In particular, Maria Rosati, a local LaSalle artist, now residing in Halifax, is, according to Iannetta, more than prepared to help keep Car 48 looking better than new.

“Maria is painting the vehicle by hand and has done a lot of research to ensure that all of the steps she takes are as period accurate as possible. She’s even using specialty horsehair paint brushes. From there, all the stainless-steel moldings will be polished and reassembled.”

In this way, when interviewed by the Windsor Star in 2013 after winning Best Police Car at the Lights and Sirens Cruise – the kickoff to the Woodward Dream Cruise in Michigan, police Sergeant, Mauro Tonin spoke about how “one day our kids, our grandkids can look at [the vehicle] and say, grandpa, nonno worked on that.” Having become “a jewel of the LaSalle Police Services,” Car 48 is not only something that friends and family can take pride in, but the community at large whose history is, in part, represented in the hard work of those willing to turn a dream into an automotive reality.

LOOKING BACK WITH LASALLE

Bodyworx magazine also sat down with Senior Constable Mauro Tonin and Sergeant Dave Dean of the LaSalle police force who were part of Car 48’s original restoration. Check out below for an exclusive scoop.

Bodyworx Professional: What was the initial inspiration for the project?

Mauro Tonin and Dave Dean: We had noticed that there were a large number of restored fire trucks in parades and shows, but we seldom saw restored police cars. We felt a restored replica police car would be beneficial for us in parades, community events, fundraisers as well as in promoting the LaSalle Police Service and the town. No police service in Essex County when we started the project in 2003 had a restored police car.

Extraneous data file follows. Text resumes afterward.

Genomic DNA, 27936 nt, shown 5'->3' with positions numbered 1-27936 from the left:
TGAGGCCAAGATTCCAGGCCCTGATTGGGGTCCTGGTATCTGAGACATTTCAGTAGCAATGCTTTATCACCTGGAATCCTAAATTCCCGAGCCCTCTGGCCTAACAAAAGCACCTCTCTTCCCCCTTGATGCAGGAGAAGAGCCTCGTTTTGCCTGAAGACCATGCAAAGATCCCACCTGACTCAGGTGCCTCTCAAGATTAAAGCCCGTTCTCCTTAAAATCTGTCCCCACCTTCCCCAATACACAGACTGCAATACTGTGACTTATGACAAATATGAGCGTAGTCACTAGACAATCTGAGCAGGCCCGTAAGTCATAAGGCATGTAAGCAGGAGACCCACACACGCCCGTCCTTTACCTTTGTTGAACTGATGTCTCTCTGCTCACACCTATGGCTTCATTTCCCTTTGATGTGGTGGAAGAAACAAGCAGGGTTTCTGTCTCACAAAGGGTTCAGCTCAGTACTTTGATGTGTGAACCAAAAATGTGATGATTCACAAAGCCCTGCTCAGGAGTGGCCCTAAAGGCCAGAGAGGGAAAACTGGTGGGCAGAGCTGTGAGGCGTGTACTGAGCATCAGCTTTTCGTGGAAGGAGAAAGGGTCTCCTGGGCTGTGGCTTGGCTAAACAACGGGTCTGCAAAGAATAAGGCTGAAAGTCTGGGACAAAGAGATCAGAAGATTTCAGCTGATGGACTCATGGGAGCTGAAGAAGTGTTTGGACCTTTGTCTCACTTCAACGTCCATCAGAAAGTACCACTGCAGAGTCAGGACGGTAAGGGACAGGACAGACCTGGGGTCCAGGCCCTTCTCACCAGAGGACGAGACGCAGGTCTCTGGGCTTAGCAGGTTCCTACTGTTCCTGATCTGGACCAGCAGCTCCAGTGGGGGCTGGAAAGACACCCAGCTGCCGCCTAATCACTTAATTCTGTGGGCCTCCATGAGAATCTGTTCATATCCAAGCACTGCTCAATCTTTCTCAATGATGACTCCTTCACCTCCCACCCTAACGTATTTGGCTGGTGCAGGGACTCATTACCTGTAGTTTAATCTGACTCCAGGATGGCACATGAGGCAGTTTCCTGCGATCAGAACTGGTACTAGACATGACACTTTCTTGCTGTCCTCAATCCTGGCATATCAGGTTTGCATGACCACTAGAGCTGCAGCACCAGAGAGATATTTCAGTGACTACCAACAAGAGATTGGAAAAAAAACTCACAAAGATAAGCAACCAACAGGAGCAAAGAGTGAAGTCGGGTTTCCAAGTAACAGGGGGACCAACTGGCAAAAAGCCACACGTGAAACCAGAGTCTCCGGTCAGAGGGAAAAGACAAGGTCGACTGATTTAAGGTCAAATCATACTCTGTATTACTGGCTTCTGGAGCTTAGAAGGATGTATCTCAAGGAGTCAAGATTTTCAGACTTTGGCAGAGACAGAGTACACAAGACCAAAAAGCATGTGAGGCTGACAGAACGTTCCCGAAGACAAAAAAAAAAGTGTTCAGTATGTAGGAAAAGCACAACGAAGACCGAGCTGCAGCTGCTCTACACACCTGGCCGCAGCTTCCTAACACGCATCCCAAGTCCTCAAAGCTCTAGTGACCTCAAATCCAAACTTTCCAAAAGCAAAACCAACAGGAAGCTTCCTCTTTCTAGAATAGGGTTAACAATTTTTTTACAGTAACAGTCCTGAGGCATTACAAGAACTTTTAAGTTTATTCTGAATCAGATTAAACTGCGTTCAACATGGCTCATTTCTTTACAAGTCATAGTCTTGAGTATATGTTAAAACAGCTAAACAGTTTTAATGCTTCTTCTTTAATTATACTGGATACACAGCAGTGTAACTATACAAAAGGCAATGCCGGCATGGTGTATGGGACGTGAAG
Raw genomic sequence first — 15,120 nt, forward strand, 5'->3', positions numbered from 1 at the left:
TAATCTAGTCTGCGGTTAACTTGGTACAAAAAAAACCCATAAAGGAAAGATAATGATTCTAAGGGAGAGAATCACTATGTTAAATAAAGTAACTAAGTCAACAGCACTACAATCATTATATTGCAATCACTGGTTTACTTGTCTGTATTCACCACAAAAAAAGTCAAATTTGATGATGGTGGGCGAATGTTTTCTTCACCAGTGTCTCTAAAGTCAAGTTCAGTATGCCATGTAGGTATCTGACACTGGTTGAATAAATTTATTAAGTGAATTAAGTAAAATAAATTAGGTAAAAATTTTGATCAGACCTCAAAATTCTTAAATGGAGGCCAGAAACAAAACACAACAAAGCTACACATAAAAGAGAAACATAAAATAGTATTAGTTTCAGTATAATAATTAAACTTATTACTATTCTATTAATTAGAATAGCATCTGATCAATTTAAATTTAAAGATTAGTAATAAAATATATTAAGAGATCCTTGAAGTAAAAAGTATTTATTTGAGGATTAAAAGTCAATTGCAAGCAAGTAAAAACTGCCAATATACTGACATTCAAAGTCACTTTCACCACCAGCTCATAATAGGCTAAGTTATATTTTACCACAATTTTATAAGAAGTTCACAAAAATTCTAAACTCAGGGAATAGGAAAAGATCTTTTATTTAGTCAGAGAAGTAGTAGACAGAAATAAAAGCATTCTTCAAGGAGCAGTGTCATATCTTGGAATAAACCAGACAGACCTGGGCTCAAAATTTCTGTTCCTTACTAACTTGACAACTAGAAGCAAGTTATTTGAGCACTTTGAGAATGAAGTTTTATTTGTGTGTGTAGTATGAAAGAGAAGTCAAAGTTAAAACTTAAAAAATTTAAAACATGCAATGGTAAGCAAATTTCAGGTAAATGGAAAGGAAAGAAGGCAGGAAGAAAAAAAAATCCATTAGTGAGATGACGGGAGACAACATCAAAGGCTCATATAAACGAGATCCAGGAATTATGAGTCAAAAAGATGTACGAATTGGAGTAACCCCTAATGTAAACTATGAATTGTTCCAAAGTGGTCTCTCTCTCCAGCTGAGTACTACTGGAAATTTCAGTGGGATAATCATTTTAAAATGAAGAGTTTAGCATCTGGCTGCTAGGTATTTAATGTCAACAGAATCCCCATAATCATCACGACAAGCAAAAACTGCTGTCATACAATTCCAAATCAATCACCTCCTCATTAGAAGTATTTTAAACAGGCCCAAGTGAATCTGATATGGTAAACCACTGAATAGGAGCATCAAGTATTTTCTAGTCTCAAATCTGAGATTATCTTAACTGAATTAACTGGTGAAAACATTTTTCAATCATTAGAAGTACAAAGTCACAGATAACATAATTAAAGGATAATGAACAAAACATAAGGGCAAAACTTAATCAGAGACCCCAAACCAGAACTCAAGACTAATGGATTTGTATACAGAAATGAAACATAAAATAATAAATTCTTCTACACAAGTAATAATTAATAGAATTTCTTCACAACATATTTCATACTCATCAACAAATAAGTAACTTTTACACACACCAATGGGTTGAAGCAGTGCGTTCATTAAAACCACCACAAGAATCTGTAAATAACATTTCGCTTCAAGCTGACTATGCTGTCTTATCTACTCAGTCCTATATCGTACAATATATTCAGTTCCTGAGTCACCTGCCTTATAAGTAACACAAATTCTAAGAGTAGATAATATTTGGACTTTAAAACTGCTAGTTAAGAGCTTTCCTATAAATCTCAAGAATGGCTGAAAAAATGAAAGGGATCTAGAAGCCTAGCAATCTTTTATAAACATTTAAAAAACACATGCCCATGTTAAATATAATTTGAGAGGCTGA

BWX: What was the most challenging part of the project?

MT and DD: One of the most challenging tasks was finding a photo of an original 1950s era LaSalle police car to use as a reference. With the help of the public, we were able to locate one photo of a car from the era. The original LaSalle police vehicle found in the photo was a two-door Pontiac Laurentian.

This made it even more difficult to locate as the majority of the police cars from the 50s were either Chevrolets or Fords.

Another challenging part was trying to find parts for a Pontiac! There are lots of parts available for a Chevrolet, but you seldom find any for a Pontiac. As we had a Pontiac Laurentian (which is the Canadian version of the American Star Chieftain), parts were very scarce! We could not use the parts of the American vehicle version as the Laurentian is about five inches wider. One of the only things we were able to change with a Chevrolet was the windshield, as it was the same for a 1957 Chevrolet Belair. Committee members attended swap meets to find parts and we made several contacts with car restoration clubs, Pontiac owner’s clubs and eBay.

BWX: What was your favourite part of getting to work on the project?

MT and DD: One of the best parts of working on the original project was having the participating police officers (who basically knew nothing about working on cars) be guided by Vito Campanaro, and Domenic and Anthony Iannetta. With their vast knowledge of bodywork and how to restore vehicles, for us, this was priceless.

BWX: What does the vehicle mean to you and your team?

MT and DD: The proudest moments for us are the various community events we have attended and how well the car is received and the numerous compliments citizens have given us. We have also won three awards in the United States (most recently in 2023), Ferndale Lights and Siren Show’s Chief’s choice award (with a 21-year-old paint job!) as well as several awards in Canada. It validates for us the fact that all of those countless hours of hard work, sacrifices and dedication to this project made it worth it. Now, with the new paint and graphics, the car will continue to be enjoyed for many years to come.